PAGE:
Alone in the Dark
I don't honestly think that anybody with a brain could possibly be expecting much out of a film that casts Tara Reid as an archaeologist.
Look, I suppose on some level where plot, character development, believability, and style could all be measured objectively, "Alone in the Dark" might be considered one of the worst films ever made. However, I don't honestly think that anybody with a brain could possibly be expecting much out of a film that casts Tara Reid as an archaeologist.
Actually, there was a lot to think about in this film, like the fact that Tara Reid plays an archaeologist, which means that her character ostensibly spent, at a minimum, four years pursuing a Ph.D. This is a woman who can't make it through a five-minute photo session without noticing that one of her breasts is out of her dress. Can anybody imagine her on a dig or cataloging delicate items in a museum? I spent half the movie thinking I was watching a very elaborate brain teaser.
The plot also had me guessing. If I understand correctly (and I'm not even going to claim that I do), Edwardy Carnby (Christian Slater) is a paranormal investigator. As a child, he was a victim of an experiment that promises to turn him into some kind of zombie when the gate between dark and light is opened. This gate will be opened when certain artifacts are gathered from an ancient Indian culture called the Abkani.
Now, again, if I'm remembering correctly, the Abkani was an Indian culture of ancient America. However, the artifacts are scattered all over the farthest reaches of the Earth, to which either Christian Slater or Tara Reid (I want to think it was Tara) exclaims, "Why would they hide them in all these hard-to-reach places?" I didn't care much about the "why" of it, but the "how" definitely caused my brain to short-circuit a bit.
However, this pondering all stopped once I concluded that director Uwe ("House of the Dead") Boll must have been drunk during the entire filming and editing process. Either that or the German doesn't speak any English at all and was communicating everything to cast and crew using hand signals. It's also possible that the script was in German, although I now am convinced that Tara Reid is fluent in seven different languages and can also communicate with deaf people, so I think she should have been able to translate or at least figure out most of the Latin root words and make an educated guess about the overall meaning.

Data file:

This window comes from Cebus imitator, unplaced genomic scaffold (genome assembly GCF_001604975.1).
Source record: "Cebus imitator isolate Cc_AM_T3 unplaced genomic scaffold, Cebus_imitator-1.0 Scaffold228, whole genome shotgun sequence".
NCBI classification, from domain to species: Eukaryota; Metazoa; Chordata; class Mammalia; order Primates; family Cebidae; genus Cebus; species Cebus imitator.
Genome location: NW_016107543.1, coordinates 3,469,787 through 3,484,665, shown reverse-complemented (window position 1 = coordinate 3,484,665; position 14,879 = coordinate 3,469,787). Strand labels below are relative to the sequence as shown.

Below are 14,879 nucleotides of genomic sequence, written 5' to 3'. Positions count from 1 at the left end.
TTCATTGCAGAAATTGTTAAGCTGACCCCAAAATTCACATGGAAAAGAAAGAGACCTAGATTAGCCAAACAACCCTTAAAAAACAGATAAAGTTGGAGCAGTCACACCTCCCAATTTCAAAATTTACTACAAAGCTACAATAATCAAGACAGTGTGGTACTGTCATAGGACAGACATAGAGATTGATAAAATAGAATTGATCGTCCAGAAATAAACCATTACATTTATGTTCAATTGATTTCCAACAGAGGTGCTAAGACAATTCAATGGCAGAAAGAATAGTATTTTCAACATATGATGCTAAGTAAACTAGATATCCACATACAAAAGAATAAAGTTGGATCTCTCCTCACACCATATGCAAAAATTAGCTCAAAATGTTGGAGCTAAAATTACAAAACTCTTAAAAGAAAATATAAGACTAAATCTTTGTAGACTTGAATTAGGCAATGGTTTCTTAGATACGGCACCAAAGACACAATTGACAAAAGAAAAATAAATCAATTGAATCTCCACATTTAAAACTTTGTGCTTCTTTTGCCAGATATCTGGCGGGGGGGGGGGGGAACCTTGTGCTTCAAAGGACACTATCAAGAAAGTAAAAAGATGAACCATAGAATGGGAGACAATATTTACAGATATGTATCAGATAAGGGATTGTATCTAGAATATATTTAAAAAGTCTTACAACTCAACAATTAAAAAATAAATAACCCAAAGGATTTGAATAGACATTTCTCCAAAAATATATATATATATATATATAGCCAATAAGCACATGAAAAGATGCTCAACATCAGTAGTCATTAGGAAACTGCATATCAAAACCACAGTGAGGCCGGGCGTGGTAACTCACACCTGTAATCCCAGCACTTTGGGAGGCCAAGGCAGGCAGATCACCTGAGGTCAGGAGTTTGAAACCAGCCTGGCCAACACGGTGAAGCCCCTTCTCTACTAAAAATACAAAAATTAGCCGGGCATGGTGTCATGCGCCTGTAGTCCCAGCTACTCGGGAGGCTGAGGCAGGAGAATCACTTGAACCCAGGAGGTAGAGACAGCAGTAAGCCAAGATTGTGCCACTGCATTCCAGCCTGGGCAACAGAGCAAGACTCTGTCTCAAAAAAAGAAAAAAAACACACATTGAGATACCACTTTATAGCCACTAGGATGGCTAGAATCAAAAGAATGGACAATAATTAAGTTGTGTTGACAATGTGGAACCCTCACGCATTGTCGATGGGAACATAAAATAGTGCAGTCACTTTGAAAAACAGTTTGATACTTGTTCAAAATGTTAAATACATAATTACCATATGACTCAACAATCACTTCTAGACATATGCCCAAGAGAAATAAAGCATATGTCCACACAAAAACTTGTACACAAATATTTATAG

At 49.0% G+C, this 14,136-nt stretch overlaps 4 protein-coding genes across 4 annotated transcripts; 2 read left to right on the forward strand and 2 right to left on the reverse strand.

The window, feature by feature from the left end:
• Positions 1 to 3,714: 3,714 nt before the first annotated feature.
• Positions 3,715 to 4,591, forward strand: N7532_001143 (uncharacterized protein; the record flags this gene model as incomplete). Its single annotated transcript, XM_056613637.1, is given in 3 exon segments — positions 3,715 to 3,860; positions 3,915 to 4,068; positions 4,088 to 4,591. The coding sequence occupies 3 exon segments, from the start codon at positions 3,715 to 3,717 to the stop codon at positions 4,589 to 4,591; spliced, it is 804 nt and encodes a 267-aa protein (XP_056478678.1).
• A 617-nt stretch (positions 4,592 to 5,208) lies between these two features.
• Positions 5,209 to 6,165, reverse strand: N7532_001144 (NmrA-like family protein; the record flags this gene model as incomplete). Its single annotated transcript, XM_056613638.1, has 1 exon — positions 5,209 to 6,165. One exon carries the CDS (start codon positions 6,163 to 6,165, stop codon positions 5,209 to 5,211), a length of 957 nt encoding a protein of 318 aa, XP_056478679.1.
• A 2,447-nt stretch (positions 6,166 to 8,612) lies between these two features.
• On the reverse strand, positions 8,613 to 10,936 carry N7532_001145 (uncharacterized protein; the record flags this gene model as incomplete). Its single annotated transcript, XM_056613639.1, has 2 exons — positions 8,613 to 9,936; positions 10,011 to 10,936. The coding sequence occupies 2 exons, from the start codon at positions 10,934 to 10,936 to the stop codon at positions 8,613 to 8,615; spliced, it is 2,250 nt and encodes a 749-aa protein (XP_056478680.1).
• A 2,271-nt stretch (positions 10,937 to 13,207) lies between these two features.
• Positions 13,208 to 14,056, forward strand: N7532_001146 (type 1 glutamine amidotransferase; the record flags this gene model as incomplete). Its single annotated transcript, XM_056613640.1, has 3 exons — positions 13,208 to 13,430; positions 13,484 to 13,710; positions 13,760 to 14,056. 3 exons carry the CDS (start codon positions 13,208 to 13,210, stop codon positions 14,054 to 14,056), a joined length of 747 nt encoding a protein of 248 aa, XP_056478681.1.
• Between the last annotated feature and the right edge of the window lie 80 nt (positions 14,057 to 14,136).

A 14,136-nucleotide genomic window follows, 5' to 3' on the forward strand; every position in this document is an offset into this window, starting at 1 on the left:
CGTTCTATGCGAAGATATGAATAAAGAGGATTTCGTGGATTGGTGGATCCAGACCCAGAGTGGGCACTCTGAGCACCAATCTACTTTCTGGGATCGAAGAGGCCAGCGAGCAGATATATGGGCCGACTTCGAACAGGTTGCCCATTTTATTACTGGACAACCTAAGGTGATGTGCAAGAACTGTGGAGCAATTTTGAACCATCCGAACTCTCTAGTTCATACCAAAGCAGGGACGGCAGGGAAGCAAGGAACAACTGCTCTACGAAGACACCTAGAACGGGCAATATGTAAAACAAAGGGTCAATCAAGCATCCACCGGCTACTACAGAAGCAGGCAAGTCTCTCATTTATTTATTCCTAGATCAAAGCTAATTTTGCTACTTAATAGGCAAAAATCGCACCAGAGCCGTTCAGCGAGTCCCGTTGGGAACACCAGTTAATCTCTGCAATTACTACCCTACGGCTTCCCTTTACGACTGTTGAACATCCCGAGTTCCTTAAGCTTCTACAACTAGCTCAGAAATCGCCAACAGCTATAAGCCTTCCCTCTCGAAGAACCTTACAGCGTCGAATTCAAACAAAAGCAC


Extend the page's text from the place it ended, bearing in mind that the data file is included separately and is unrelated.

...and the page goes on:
There was also this incredibly interesting nugget of wisdom from Carnby (or some other character -- who cares?): "Fear is what protects you from the things you don't believe in." Trying to figure that out kept me going for like a couple of hours and the movie is only 90 minutes long.
To be honest, I was also impressed by Tara's hair bun and glasses, which are supposed to make us believe she's smart. She only wears the glasses when she's working with small objects, which means that her character is farsighted. I figured - and would have bet real money - that Boll would almost certainly screw up the consistency of that by having Tara use her glasses to peer into the distance or treat them as a food source in a moment of hunger. However, she's always wearing them at the right times. Incredibly impressive!
I was also perplexed and somewhat amazed by the film's score, which slides between the music of "MacGyver" and "The English Patient." Even though the artifacts haven't all been found, monsters appear, kids start zombifying, and Commander Richards (Stephen Dorff) of Agency 713 shows up and starts screaming at everyone, including Carnby because they used to work together. Dorff pretty much has two emotive states: screaming or grunting like he's secretly looking for a bathroom.
This movie also features invisible monsters who have the ability to materialize at will, but always seem to do so far enough away from the main characters that they're more likely to run into a telephone pole than actually catch anyone. I couldn't figure out why they just didn't remain still and then materialize right in front of the characters and rip their heads off and be done with it. They didn't seem very smart, although they did manage to maim lots of characters who weren't on the marquee.
Ultimately, I think Agency 713 was so named because those numbers add up to eleven and that's as high as Uwe Boll can count.
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